Kipochi’s experiment with M-PESA might be one of the most exciting yet for Bitcoin enthusiasts, when it comes to imagining worldwide networks of mobile payment in virtual currency; after all, one ambitious student lived on M-PESA for 60 days

Coinapult, which allows users to transfer Bitcoin over SMS, could also help with accessibility.

5) It needs startups.

Finally, what Bitcoin, or any virtual currency, needs most of all are startups. Without an ecosystem of startups developing products to help foster its adoption and use, a virtual currency will not flourish.

Bitcoin London introduced several, including Bitprice, the first fully compliant virtual Bitcoin exchange in the U.K., and Bits of Proof, which is working to enhance mobile use, security, and auditing features for merchants; interested readers can listen to the rest of the pitches- including two other companies that tested Bitcoin products in an emerging market- on Bitcoin London’s StartForumTalks channel.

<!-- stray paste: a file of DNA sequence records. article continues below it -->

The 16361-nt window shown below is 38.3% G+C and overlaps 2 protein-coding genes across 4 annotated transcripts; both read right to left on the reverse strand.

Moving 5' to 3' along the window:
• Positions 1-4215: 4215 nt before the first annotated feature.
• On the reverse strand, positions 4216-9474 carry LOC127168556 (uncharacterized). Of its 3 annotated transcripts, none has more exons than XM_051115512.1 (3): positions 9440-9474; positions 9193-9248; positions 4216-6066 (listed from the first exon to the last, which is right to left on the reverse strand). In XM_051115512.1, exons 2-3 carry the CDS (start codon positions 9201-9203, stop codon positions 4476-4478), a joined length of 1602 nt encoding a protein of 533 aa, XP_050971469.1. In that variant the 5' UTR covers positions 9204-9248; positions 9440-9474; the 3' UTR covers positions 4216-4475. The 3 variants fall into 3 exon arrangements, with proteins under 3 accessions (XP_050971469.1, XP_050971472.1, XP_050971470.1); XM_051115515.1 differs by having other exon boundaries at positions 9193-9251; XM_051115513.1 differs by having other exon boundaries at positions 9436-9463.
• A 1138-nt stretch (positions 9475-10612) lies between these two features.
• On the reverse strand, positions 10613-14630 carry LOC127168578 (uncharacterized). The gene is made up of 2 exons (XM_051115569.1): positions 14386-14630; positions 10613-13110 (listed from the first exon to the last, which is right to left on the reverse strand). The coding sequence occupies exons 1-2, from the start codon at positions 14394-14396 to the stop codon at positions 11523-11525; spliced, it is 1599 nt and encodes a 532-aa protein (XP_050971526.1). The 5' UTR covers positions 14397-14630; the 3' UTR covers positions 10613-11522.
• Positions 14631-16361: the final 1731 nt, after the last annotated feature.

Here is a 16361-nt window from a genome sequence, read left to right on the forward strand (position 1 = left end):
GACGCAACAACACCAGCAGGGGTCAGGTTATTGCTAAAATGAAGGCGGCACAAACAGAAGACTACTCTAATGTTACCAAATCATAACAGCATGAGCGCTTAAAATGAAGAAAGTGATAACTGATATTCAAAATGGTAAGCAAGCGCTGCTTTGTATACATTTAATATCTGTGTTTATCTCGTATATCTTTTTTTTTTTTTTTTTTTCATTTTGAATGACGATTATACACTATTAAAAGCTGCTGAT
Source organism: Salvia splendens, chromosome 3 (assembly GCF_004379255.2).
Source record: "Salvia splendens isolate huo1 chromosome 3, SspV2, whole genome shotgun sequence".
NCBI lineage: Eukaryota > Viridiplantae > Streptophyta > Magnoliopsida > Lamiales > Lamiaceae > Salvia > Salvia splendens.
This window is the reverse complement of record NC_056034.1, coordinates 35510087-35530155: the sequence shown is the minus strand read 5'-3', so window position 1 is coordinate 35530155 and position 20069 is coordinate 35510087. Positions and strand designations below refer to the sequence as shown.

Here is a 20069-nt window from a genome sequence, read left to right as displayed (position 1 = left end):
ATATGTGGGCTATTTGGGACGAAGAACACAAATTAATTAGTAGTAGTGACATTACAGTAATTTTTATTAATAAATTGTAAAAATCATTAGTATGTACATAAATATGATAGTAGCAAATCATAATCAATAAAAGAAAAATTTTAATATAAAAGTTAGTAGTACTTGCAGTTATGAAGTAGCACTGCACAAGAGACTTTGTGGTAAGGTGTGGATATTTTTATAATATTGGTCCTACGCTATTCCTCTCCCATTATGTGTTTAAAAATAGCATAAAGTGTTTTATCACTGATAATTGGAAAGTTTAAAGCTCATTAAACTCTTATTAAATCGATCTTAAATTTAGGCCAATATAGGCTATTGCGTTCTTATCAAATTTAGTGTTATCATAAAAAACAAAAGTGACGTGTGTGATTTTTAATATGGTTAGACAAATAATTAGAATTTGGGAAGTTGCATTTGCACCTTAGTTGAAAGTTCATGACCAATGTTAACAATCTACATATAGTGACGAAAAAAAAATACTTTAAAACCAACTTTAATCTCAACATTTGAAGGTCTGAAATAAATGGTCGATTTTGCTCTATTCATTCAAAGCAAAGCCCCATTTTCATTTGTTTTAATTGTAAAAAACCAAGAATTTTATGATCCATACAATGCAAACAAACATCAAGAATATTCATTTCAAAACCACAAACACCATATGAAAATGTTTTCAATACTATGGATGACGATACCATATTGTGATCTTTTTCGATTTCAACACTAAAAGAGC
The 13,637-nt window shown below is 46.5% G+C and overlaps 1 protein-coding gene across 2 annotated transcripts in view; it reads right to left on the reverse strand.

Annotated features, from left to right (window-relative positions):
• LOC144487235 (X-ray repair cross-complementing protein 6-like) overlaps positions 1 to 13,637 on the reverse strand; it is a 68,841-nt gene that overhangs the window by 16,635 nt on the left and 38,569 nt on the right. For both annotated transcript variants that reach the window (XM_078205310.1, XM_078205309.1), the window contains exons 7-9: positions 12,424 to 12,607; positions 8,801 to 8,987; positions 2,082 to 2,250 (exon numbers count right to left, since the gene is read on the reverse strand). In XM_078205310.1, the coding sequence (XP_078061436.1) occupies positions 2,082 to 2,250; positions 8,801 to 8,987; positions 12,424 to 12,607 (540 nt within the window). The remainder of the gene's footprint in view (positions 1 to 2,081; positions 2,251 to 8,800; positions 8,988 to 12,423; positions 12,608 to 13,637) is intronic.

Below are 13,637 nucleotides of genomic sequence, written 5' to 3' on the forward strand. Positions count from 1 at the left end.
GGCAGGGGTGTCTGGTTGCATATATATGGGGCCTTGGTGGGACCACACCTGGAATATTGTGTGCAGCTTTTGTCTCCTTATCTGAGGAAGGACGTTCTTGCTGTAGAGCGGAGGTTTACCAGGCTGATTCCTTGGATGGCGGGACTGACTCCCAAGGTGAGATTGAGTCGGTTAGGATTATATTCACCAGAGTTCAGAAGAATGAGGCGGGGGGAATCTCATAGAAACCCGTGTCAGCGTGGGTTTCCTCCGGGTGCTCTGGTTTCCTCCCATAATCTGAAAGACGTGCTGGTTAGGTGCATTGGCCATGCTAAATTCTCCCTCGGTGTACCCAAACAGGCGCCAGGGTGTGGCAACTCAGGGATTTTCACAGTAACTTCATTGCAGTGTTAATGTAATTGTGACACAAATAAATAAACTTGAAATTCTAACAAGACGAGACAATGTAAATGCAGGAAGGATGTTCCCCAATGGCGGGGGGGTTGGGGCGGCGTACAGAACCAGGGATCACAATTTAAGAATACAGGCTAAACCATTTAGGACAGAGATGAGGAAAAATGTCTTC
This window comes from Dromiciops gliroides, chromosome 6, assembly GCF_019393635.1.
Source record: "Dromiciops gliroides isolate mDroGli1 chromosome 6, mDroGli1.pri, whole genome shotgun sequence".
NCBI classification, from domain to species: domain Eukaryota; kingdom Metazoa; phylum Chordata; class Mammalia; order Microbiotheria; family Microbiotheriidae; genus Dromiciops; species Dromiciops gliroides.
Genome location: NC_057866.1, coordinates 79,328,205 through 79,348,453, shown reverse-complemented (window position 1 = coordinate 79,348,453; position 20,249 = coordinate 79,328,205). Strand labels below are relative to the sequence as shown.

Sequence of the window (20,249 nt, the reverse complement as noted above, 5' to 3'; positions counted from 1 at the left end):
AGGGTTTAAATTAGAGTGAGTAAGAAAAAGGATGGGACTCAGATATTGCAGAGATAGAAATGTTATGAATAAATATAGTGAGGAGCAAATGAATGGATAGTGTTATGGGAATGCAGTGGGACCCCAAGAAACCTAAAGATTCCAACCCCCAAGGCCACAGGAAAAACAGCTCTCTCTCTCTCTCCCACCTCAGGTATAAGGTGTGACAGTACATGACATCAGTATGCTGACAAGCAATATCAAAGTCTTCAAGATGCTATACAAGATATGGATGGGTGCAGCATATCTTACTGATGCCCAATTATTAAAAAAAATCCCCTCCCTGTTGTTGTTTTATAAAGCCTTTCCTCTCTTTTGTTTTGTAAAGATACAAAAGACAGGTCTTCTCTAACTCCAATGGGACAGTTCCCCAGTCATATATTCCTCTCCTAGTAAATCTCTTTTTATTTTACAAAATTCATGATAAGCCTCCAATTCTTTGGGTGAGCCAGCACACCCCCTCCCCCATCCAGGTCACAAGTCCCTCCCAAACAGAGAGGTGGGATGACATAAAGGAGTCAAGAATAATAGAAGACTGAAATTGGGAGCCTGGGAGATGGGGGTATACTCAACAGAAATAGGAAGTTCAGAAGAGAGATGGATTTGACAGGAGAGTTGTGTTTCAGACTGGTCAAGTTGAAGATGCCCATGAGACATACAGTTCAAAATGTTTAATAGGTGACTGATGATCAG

In Europe, where Bitcoin is not yet considered money, virtual currency may have a chance to accelerate in a manner that it won’t in the U.S, where a landmark ruling recently termed it a recognizable currency.

As Constance Choi pointed out in the Bitcoin London panel on regulation, as Mike Butcher at TechCrunch highlights, the currency might become “not just a unit of exchange but as a secure global network for information exchange.”

Perhaps it’s a sign of things to come; a day when Bitcoin Egypt’s Facebook page has more than 63 Likes.